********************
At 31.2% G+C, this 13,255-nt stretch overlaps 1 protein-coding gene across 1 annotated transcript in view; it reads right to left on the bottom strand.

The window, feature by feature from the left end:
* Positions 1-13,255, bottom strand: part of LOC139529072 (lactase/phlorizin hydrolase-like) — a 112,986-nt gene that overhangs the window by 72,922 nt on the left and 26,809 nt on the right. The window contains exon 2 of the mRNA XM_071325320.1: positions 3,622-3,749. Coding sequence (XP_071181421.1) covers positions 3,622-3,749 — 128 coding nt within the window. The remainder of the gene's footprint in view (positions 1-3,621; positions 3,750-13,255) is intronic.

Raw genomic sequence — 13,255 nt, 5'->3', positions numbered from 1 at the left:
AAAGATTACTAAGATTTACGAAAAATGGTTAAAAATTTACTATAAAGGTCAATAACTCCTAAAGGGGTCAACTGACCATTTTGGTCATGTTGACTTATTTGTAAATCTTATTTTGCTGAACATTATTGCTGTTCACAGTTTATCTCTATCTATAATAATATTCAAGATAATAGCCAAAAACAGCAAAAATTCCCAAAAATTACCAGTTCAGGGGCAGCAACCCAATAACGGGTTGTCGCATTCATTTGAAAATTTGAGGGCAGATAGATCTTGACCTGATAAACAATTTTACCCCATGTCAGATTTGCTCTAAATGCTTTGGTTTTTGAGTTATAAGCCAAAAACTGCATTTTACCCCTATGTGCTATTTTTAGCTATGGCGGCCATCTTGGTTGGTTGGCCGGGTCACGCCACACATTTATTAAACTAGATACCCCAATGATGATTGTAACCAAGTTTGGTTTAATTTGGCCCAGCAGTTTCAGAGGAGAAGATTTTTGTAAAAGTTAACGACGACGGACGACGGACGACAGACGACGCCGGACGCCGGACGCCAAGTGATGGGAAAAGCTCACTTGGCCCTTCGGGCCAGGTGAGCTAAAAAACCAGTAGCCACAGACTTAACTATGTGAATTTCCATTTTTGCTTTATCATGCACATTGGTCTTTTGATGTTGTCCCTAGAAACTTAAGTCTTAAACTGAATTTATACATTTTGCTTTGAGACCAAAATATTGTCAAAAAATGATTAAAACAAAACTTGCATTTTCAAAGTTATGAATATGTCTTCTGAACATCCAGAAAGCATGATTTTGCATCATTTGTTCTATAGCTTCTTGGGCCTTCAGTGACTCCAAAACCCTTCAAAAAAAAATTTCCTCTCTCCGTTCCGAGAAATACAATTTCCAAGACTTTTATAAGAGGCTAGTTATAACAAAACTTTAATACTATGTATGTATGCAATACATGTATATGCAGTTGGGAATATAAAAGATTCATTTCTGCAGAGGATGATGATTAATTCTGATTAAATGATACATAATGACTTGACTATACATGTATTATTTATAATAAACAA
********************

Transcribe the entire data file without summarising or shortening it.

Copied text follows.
At 31.2% G+C, this 13,255-nt stretch overlaps 1 protein-coding gene across 1 annotated transcript in view; it reads right to left on the bottom strand.

The window, feature by feature from the left end:
* Positions 1-13,255, bottom strand: part of LOC139529072 (lactase/phlorizin hydrolase-like) — a 112,986-nt gene that overhangs the window by 72,922 nt on the left and 26,809 nt on the right. The window contains exon 2 of the mRNA XM_071325320.1: positions 3,622-3,749. Coding sequence (XP_071181421.1) covers positions 3,622-3,749 — 128 coding nt within the window. The remainder of the gene's footprint in view (positions 1-3,621; positions 3,750-13,255) is intronic.

Raw genomic sequence — 13,255 nt, 5'->3', positions numbered from 1 at the left:
AAAGATTACTAAGATTTACGAAAAATGGTTAAAAATTTACTATAAAGGTCAATAACTCCTAAAGGGGTCAACTGACCATTTTGGTCATGTTGACTTATTTGTAAATCTTATTTTGCTGAACATTATTGCTGTTCACAGTTTATCTCTATCTATAATAATATTCAAGATAATAGCCAAAAACAGCAAAAATTCCCAAAAATTACCAGTTCAGGGGCAGCAACCCAATAACGGGTTGTCGCATTCATTTGAAAATTTGAGGGCAGATAGATCTTGACCTGATAAACAATTTTACCCCATGTCAGATTTGCTCTAAATGCTTTGGTTTTTGAGTTATAAGCCAAAAACTGCATTTTACCCCTATGTGCTATTTTTAGCTATGGCGGCCATCTTGGTTGGTTGGCCGGGTCACGCCACACATTTATTAAACTAGATACCCCAATGATGATTGTAACCAAGTTTGGTTTAATTTGGCCCAGCAGTTTCAGAGGAGAAGATTTTTGTAAAAGTTAACGACGACGGACGACGGACGACAGACGACGCCGGACGCCGGACGCCAAGTGATGGGAAAAGCTCACTTGGCCCTTCGGGCCAGGTGAGCTAAAAAACCAGTAGCCACAGACTTAACTATGTGAATTTCCATTTTTGCTTTATCATGCACATTGGTCTTTTGATGTTGTCCCTAGAAACTTAAGTCTTAAACTGAATTTATACATTTTGCTTTGAGACCAAAATATTGTCAAAAAATGATTAAAACAAAACTTGCATTTTCAAAGTTATGAATATGTCTTCTGAACATCCAGAAAGCATGATTTTGCATCATTTGTTCTATAGCTTCTTGGGCCTTCAGTGACTCCAAAACCCTTCAAAAAAAAATTTCCTCTCTCCGTTCCGAGAAATACAATTTCCAAGACTTTTATAAGAGGCTAGTTATAACAAAACTTTAATACTATGTATGTATGCAATACATGTATATGCAGTTGGGAATATAAAAGATTCATTTCTGCAGAGGATGATGATTAATTCTGATTAAATGATACATAATGACTTGACTATACATGTATTATTTATAATAAACAA